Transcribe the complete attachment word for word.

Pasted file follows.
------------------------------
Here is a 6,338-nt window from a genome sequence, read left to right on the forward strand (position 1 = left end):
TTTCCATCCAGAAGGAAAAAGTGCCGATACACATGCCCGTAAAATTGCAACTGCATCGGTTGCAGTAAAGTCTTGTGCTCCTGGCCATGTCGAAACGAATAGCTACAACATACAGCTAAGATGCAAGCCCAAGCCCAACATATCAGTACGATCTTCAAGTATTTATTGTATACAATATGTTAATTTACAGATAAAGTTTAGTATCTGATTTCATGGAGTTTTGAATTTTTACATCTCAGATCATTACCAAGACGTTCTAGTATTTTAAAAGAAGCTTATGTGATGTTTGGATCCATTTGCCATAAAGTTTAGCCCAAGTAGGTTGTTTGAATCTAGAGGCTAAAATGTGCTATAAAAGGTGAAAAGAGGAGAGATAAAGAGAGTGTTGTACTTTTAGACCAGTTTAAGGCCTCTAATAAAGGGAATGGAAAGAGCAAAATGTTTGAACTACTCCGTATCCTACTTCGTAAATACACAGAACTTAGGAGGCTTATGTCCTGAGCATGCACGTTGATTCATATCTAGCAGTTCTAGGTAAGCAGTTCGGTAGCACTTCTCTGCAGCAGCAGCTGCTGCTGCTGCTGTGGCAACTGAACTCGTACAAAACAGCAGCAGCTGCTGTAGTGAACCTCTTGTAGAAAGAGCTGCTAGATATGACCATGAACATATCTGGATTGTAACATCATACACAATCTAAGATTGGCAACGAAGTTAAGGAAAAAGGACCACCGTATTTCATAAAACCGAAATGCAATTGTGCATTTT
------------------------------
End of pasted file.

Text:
Here is a 6,338-nt window from a genome sequence, read left to right on the forward strand (position 1 = left end):
TTTCCATCCAGAAGGAAAAAGTGCCGATACACATGCCCGTAAAATTGCAACTGCATCGGTTGCAGTAAAGTCTTGTGCTCCTGGCCATGTCGAAACGAATAGCTACAACATACAGCTAAGATGCAAGCCCAAGCCCAACATATCAGTACGATCTTCAAGTATTTATTGTATACAATATGTTAATTTACAGATAAAGTTTAGTATCTGATTTCATGGAGTTTTGAATTTTTACATCTCAGATCATTACCAAGACGTTCTAGTATTTTAAAAGAAGCTTATGTGATGTTTGGATCCATTTGCCATAAAGTTTAGCCCAAGTAGGTTGTTTGAATCTAGAGGCTAAAATGTGCTATAAAAGGTGAAAAGAGGAGAGATAAAGAGAGTGTTGTACTTTTAGACCAGTTTAAGGCCTCTAATAAAGGGAATGGAAAGAGCAAAATGTTTGAACTACTCCGTATCCTACTTCGTAAATACACAGAACTTAGGAGGCTTATGTCCTGAGCATGCACGTTGATTCATATCTAGCAGTTCTAGGTAAGCAGTTCGGTAGCACTTCTCTGCAGCAGCAGCTGCTGCTGCTGCTGTGGCAACTGAACTCGTACAAAACAGCAGCAGCTGCTGTAGTGAACCTCTTGTAGAAAGAGCTGCTAGATATGACCATGAACATATCTGGATTGTAACATCATACACAATCTAAGATTGGCAACGAAGTTAAGGAAAAAGGACCACCGTATTTCATAAAACCGAAATGCAATTGTGCATTTT